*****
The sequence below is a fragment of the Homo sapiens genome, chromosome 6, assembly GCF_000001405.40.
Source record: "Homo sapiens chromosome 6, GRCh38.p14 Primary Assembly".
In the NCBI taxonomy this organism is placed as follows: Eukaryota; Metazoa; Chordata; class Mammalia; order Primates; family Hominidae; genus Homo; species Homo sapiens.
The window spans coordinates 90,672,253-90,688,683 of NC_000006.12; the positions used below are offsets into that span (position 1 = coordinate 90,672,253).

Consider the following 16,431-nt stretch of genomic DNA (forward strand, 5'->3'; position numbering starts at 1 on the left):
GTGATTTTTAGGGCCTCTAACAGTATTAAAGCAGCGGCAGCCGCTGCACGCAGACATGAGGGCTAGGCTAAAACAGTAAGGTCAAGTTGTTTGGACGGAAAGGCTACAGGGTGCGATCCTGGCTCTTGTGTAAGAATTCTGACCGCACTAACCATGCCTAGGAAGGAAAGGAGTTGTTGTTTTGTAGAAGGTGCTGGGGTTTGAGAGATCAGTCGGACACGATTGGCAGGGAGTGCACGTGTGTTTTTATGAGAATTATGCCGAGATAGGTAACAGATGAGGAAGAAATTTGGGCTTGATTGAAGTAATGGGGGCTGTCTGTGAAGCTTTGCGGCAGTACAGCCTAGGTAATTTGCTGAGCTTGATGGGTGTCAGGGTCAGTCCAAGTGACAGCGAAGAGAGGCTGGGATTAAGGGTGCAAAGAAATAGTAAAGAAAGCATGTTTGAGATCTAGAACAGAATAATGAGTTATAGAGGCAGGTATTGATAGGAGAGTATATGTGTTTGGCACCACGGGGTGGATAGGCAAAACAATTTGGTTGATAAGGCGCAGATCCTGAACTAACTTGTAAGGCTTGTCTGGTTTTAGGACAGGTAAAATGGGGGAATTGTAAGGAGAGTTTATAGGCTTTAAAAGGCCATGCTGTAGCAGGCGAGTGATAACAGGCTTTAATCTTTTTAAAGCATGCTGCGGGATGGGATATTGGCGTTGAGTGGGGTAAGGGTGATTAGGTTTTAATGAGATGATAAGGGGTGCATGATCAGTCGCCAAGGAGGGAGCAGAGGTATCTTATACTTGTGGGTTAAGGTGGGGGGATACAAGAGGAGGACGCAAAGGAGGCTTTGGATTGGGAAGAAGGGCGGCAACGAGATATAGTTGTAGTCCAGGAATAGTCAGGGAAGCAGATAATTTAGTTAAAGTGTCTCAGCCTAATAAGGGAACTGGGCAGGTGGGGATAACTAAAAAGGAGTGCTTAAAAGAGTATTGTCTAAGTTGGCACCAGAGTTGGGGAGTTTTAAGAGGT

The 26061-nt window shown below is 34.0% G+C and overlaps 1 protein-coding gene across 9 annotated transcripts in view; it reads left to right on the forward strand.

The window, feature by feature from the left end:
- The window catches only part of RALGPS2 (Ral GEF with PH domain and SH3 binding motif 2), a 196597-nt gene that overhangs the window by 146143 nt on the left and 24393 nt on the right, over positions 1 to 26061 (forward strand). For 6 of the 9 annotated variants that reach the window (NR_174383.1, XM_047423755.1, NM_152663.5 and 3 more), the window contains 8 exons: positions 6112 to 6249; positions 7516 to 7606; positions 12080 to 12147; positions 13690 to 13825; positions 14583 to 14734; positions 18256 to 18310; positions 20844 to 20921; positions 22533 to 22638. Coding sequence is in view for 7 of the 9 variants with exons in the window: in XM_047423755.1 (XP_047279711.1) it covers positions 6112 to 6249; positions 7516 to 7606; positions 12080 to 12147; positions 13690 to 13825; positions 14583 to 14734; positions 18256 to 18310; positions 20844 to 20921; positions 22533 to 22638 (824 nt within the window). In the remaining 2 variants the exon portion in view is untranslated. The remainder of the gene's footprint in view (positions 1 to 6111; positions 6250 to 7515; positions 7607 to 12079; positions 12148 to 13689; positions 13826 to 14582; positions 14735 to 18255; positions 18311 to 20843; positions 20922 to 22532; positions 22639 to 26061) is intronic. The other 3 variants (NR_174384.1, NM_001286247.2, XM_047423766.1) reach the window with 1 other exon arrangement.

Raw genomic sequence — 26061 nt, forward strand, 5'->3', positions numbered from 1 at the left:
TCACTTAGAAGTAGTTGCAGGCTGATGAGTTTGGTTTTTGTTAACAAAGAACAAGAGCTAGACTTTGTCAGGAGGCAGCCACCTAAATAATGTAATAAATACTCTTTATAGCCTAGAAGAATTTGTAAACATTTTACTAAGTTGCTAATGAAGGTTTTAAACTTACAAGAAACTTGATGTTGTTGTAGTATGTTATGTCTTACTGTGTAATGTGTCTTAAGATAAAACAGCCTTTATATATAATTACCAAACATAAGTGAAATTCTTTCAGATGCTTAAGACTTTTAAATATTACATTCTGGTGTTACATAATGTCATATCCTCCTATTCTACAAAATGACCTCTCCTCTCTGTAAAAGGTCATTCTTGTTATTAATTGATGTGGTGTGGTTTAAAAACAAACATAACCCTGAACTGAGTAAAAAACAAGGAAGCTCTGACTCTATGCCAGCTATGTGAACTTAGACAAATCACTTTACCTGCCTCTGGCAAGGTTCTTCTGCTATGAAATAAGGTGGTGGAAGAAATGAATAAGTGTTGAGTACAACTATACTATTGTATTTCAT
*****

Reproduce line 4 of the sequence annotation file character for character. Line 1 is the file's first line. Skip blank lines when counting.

The window spans coordinates 90,672,253-90,688,683 of NC_000006.12; the positions used below are offsets into that span (position 1 = coordinate 90,672,253).